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Why Russia Went Crazy When a British Warship ‘Entered’ Its Territory

HMS Defender
Image Credit: Royal Navy.

In the future annals of military history, it is unlikely Wednesday’s “Destroyer HMS Defender incident” will be little more than a footnote, yet this week there has been a lot of back and forth on whether each nation was justified in its actions. Russia has accused the British of a needless provocation while the Royal Navy maintains it was taking the most direct route across the Black Sea as its warship traveled from Odessa, Ukraine to Georgia.

However, the route took the British warship near the shores of the Crimean peninsula, which Russia annexed in 2014. The Crimean port of Sevastopol, close to Wednesday’s incident, is also home to a large Russian naval base and its Black Sea Fleet.

Russia accused the Royal Navy of conducting a reconnaissance mission when HMS Defender ventured three kilometers into Russia’s territorial waters. According to the Russian military, a border patrol ship fired warning shots while a Sukhoi-24M bomber dropped bombs ahead of the Royal Navy destroyer.

“This provocation by third countries or this intruder ship might have been planned as part of some larger operation, aimed at disorganizing our command and control system and conducting reconnaissance,” Russian Major-General Vladimir Popov told Tass on Thursday.

The highly decorated Russian military pilot also said that dropping bombs as a warning in this particular case was not something out of the ordinary.

“I will not say that it was something extraordinary. I know several such cases. I even issued such orders myself, when I was first deputy commander and chief of the air staff of Russia’s border guard forces,” Popov added.

Other Russian officials have been equally quick in defending the country’s actions to use live ordnance to send a warning.

“The use of weapons by Russia in its territory was totally justified from the standpoint of international law,” said the head of the working group for international legal issues of Crimea’s permanent mission at the Russian presidential office, Alexander Molokhov.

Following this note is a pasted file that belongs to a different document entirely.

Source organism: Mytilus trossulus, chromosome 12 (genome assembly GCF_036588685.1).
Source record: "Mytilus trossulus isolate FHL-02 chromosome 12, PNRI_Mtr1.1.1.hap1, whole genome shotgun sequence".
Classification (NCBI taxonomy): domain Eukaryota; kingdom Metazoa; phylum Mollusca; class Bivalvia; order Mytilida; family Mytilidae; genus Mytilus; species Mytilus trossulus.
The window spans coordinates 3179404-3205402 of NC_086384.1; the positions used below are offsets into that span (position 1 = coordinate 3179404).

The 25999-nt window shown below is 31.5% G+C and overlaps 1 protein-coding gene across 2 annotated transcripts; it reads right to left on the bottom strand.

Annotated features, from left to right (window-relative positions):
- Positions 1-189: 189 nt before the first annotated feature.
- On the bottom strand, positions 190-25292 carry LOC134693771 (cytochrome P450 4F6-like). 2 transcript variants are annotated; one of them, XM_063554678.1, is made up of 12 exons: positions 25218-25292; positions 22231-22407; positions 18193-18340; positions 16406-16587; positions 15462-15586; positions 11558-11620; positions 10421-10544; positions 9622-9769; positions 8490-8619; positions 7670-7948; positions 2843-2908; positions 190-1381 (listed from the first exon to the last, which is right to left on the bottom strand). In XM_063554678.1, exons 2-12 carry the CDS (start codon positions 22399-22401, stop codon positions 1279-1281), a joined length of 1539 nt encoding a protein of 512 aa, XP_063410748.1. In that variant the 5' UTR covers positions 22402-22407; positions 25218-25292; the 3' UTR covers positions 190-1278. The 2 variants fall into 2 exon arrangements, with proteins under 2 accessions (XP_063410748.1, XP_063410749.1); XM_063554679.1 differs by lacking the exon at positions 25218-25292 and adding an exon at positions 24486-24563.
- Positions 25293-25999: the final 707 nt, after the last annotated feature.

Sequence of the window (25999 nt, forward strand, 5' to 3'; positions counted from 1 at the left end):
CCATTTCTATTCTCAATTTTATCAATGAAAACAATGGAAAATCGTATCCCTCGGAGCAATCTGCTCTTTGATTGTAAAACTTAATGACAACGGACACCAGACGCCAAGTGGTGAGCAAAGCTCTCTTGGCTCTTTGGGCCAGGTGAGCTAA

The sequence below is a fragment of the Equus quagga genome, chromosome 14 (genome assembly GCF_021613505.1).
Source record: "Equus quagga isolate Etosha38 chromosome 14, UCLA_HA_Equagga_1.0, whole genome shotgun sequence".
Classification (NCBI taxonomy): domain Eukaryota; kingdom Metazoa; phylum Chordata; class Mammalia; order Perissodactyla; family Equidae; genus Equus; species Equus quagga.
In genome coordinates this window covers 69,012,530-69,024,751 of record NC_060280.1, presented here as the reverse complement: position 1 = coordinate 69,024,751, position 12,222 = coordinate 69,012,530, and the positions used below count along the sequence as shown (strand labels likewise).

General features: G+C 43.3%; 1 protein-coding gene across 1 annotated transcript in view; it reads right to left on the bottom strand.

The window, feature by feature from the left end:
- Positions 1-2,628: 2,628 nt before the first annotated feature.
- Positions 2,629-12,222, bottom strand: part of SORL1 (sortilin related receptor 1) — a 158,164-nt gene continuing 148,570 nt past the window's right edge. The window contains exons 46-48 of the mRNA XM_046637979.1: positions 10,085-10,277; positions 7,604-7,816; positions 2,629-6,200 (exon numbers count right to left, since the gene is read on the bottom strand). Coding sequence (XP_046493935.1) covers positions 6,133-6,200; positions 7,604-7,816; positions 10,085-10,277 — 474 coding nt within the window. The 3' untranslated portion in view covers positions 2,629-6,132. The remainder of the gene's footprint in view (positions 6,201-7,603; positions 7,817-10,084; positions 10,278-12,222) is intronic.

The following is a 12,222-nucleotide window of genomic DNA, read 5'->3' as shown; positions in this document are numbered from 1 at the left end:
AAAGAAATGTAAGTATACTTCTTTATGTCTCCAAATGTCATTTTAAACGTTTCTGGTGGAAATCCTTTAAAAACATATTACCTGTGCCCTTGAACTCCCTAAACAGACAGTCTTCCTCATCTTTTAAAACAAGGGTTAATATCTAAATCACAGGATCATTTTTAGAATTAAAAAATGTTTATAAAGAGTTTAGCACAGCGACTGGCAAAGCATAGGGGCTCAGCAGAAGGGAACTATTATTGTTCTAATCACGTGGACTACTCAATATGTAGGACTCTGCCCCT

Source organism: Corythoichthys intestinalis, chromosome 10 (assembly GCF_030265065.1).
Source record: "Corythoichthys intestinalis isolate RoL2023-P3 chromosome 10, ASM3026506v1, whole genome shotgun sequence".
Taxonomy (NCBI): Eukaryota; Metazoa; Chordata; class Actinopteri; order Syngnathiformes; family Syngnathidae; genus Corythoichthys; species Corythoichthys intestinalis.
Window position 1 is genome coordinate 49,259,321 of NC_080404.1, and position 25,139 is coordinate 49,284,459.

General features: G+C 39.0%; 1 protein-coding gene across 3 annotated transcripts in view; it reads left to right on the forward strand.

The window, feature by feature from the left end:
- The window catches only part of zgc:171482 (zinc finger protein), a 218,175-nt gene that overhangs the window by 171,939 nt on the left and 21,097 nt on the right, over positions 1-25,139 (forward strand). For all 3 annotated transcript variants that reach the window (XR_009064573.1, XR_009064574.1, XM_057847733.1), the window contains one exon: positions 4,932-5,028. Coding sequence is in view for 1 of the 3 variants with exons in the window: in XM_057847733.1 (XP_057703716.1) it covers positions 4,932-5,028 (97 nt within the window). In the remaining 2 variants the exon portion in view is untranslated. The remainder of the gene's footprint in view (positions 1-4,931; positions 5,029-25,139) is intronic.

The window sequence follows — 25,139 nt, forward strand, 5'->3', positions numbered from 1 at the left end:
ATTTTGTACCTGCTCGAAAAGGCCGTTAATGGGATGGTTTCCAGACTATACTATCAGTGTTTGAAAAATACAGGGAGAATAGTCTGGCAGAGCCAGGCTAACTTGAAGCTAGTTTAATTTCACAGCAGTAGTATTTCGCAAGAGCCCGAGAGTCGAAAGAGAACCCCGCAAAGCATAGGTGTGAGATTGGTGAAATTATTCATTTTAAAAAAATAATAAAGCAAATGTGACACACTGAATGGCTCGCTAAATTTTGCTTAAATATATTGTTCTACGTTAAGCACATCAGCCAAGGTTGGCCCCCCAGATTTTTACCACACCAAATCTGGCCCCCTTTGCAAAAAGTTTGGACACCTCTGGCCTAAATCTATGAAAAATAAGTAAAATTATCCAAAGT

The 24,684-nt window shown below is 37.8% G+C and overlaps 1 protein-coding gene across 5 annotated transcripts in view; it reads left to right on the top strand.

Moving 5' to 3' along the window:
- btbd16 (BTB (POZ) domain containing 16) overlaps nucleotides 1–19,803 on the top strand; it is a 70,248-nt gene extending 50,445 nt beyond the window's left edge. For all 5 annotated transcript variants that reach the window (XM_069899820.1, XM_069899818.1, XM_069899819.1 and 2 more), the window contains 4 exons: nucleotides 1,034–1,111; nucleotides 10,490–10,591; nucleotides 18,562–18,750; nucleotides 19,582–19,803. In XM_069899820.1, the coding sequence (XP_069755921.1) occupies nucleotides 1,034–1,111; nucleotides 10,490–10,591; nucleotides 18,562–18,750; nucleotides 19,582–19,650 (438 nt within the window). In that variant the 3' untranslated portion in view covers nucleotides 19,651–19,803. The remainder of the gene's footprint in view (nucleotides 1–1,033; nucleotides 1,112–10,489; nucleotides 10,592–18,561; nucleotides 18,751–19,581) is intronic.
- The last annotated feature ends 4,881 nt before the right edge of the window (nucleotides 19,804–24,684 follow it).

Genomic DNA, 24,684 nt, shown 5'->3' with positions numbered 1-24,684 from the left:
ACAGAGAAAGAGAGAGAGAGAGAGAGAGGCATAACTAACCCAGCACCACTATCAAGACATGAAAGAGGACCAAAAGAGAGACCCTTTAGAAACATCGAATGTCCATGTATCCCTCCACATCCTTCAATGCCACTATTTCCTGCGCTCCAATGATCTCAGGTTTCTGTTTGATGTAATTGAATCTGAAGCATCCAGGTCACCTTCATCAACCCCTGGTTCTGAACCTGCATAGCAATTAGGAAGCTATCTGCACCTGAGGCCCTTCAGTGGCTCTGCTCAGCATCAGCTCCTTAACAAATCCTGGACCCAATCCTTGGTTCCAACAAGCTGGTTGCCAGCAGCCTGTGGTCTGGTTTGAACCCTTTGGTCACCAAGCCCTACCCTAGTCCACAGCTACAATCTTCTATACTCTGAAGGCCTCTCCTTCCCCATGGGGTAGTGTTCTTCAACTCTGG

“I do hope that after such a punch there will be no more attempts to venture into our territory without permission,” Molokhov added. “It goes without saying that it was a hostile act towards Russia and an encroachment on our territorial inviolability and maritime space. It was a provocation, reconnaissance in combat. I am very glad that despite the provocative actions our border guard forces displayed certain restraint and took no action that might escalate the conflict.”

For its part, the British Ministry of Defence has maintained the destroyer was making a peaceful voyage, while it denied that any warning shots had even been fired.

As the BBC also reported, even as dramatic as the events this week may have appeared, it could be a “dress rehearsal” for far bigger tests to come. The Type 45 or Daring-class air-defense destroyer, HMS Defender, is part of the Royal Navy’s Carrier Strike Force, spearheaded by the flagship aircraft carrier HMS Queen Elizabeth.

The strike force, which recently took part in carrier-based operations against ISIS forces in Iraq, is heading to the South China Sea. There it will challenge China’s claims to a vast contested area of sea – which should be enough to make everyone forget about this week’s “incident” entirely.

Peter Suciu is a Michigan-based writer who has contributed to more than four dozen magazines, newspapers and websites. He regularly writes about military small arms, and is the author of several books on military headgear including A Gallery of Military Headdress, which is available on

Written By

Expert Biography: A Senior Editor for 1945, Peter Suciu is a Michigan-based writer who has contributed to more than four dozen magazines, newspapers, and websites with over 3,000 published pieces over a twenty-year career in journalism. He regularly writes about military hardware, firearms history, cybersecurity, and international affairs. Peter is also a Contributing Writer for Forbes. You can follow him on Twitter: @PeterSuciu.